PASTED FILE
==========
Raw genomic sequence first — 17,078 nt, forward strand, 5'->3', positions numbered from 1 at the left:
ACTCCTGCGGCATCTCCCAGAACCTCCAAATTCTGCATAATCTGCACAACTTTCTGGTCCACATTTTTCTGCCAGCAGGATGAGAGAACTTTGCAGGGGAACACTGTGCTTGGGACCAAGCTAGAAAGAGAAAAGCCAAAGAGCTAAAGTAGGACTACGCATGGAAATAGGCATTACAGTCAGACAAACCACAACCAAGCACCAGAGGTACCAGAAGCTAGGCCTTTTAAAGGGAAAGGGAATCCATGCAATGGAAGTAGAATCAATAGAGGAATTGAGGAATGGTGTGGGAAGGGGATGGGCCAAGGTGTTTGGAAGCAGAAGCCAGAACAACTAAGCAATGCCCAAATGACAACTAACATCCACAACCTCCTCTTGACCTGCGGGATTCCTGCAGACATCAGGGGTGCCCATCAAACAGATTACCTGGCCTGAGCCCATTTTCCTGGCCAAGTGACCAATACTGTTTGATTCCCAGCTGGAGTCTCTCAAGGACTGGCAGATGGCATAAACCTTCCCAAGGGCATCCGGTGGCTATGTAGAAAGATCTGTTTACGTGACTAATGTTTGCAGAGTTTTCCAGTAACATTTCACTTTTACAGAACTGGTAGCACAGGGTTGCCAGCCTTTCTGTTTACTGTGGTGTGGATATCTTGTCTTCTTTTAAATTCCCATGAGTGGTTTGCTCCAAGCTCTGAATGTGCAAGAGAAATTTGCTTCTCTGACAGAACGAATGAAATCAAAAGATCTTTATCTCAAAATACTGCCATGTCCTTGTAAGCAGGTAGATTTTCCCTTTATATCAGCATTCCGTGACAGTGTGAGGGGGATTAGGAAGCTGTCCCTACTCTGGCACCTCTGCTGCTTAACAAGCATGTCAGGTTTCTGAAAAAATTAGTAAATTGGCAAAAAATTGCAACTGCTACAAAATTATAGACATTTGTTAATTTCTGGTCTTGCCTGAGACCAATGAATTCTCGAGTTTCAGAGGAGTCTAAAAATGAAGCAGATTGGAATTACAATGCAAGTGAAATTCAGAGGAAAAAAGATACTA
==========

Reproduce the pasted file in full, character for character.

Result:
Raw genomic sequence first — 17,078 nt, forward strand, 5'->3', positions numbered from 1 at the left:
ACTCCTGCGGCATCTCCCAGAACCTCCAAATTCTGCATAATCTGCACAACTTTCTGGTCCACATTTTTCTGCCAGCAGGATGAGAGAACTTTGCAGGGGAACACTGTGCTTGGGACCAAGCTAGAAAGAGAAAAGCCAAAGAGCTAAAGTAGGACTACGCATGGAAATAGGCATTACAGTCAGACAAACCACAACCAAGCACCAGAGGTACCAGAAGCTAGGCCTTTTAAAGGGAAAGGGAATCCATGCAATGGAAGTAGAATCAATAGAGGAATTGAGGAATGGTGTGGGAAGGGGATGGGCCAAGGTGTTTGGAAGCAGAAGCCAGAACAACTAAGCAATGCCCAAATGACAACTAACATCCACAACCTCCTCTTGACCTGCGGGATTCCTGCAGACATCAGGGGTGCCCATCAAACAGATTACCTGGCCTGAGCCCATTTTCCTGGCCAAGTGACCAATACTGTTTGATTCCCAGCTGGAGTCTCTCAAGGACTGGCAGATGGCATAAACCTTCCCAAGGGCATCCGGTGGCTATGTAGAAAGATCTGTTTACGTGACTAATGTTTGCAGAGTTTTCCAGTAACATTTCACTTTTACAGAACTGGTAGCACAGGGTTGCCAGCCTTTCTGTTTACTGTGGTGTGGATATCTTGTCTTCTTTTAAATTCCCATGAGTGGTTTGCTCCAAGCTCTGAATGTGCAAGAGAAATTTGCTTCTCTGACAGAACGAATGAAATCAAAAGATCTTTATCTCAAAATACTGCCATGTCCTTGTAAGCAGGTAGATTTTCCCTTTATATCAGCATTCCGTGACAGTGTGAGGGGGATTAGGAAGCTGTCCCTACTCTGGCACCTCTGCTGCTTAACAAGCATGTCAGGTTTCTGAAAAAATTAGTAAATTGGCAAAAAATTGCAACTGCTACAAAATTATAGACATTTGTTAATTTCTGGTCTTGCCTGAGACCAATGAATTCTCGAGTTTCAGAGGAGTCTAAAAATGAAGCAGATTGGAATTACAATGCAAGTGAAATTCAGAGGAAAAAAGATACTA